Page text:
Markets watch for weakness as Independence takes flight
The new discount-fare incarnation of Atlantic Coast Airlines known as Independence Air on June 16 launched revenue service with the first cadre of Bombardier CRJs reassigned from ACA’s soon-to-be-defunct United Express operation. Designed to avoid competing directly with ACA’s remaining United Express flights and place Independence Air on solid footing at a time the investment community watches intently for signs of weakness, the first wave of routes from Washington Dulles International Airport to Newark, N.J., Chicago, Raleigh-Durham, N.C., Boston and Atlanta performed as advertised during their first days of operation. How the new airline manages to sustain itself after the likes of Southwest, JetBlue and United boost pricing pressure will take much longer to gauge.
Last month Atlantic Coast withdrew 30 of its 87 CRJ200s from the United Express system, redeploying the 50-seat jets on nine routes ranging in frequencies from five to nine per day and offering Web-based fares from $39 to $79, rising to a high of $169 for non-restricted tickets. Of course, at an optimistic seat-mile cost of 15.8 cents on a 350-mile trip for the CRJ, a more intriguing test of Independence Air’s business plan will not only come on the routes it flies head-to-head with Southwest and JetBlue, but on such comparatively small-market destinations as Huntsville, Ala., and Portland, Maine.
Southwest doesn’t fly from its Washington-area home airport–Baltimore-Washington International–to six of the nine routes on which ACA chose to launch Independence Air last month. In the other three–Chicago, Raleigh-Durham and Norfolk, Va.–Southwest charged $94 to $140, $49 to $80 and $49 to $79, respectively, for a round trip flight on June 16. Meanwhile, Independence fares from Dulles ranged from $79 to $163 for Chicago O’Hare (Southwest flies to Midway), $49 to $79 for Raleigh-Durham and $39 to $92 for Norfolk, Va. On average, Independence charged somewhat less for lowest-fare tickets and somewhat more for the most expensive.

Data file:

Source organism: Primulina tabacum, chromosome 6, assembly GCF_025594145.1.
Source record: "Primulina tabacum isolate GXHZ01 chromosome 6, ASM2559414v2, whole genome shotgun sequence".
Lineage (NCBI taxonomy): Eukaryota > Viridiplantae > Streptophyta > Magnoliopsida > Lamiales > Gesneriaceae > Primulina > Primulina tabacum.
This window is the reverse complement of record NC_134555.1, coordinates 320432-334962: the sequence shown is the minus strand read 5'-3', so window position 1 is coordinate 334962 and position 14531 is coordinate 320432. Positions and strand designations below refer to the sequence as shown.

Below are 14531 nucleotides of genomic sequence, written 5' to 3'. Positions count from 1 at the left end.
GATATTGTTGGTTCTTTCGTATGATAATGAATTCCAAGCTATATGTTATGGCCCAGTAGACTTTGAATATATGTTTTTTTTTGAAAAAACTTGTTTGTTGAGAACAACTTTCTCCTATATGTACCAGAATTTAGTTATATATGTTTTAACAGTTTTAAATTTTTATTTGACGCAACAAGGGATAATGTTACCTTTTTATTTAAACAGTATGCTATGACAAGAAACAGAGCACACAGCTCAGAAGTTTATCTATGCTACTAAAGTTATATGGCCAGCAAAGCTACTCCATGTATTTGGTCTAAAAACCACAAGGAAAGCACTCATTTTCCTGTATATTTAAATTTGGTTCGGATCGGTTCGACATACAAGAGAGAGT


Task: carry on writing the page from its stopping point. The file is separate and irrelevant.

ACA hasn’t disputed the conventional wisdom that it will have to charge some $20 more than Southwest to compensate for its cost disadvantages. In rebuttal, it claims the wealthy population living in Independence Air’s Northern Virginia/Washington catchment area will pay a few extra dollars to avoid having to drive 50 miles or so to BWI Airport.
Of course, Independence Air’s new fleet of Airbus A319s, scheduled to start arriving at Dulles in September, will allow it to compete on more equal footing with Southwest’s Boeing 737s on routes between large cities. But in small- and medium-size cities, Independence faces a stern test with the CRJs, which have yet to prove their mettle in low-fare applications.
A study recently released by Washington, D.C. consultant Velocity Group called the approach “fraught with risk,” due mainly to the potential for the scale of the operation to drain resources. ACA’s schedule for removing its CRJs from United Express service shows the last leaving on August 4. Another risk involves the airline’s need to stimulate traffic growth to levels that will allow it to add enough frequency to profitable levels. But the study, commissioned by ACA, expressed optimism on that score, based on some precedents set by the defunct Air South in Columbia, S.C., Midway Airlines at Raleigh-Durham and Canada’s WestJet Airlines at such small communities as Kelowna, British Columbia.
After undergoing refurbishment with leather seats and new paint, all CRJ200s will enter the Independence Air system on a staggered schedule lasting into next year.
In its first-quarter SEC filing, the company estimated its cash holdings of some $425 million will allow it to meet its capital needs and debt-service requirements until the end of next year’s first quarter, after which time it will have to stem the losses it expects to accumulate into next spring.
Marketing and advertising costs will account for a large portion of those losses–up to $30 million. “Independence Air’s most difficult task may be to market itself against aggressive low-cost rivals,” said the Velocity report. Furthermore, it said, if Richard Branson opts to base his planned discount-fare Virgin USA at Dulles, “that choice likely would kill both Independence Air and Virgin USA by reducing fares to unsustainable levels.”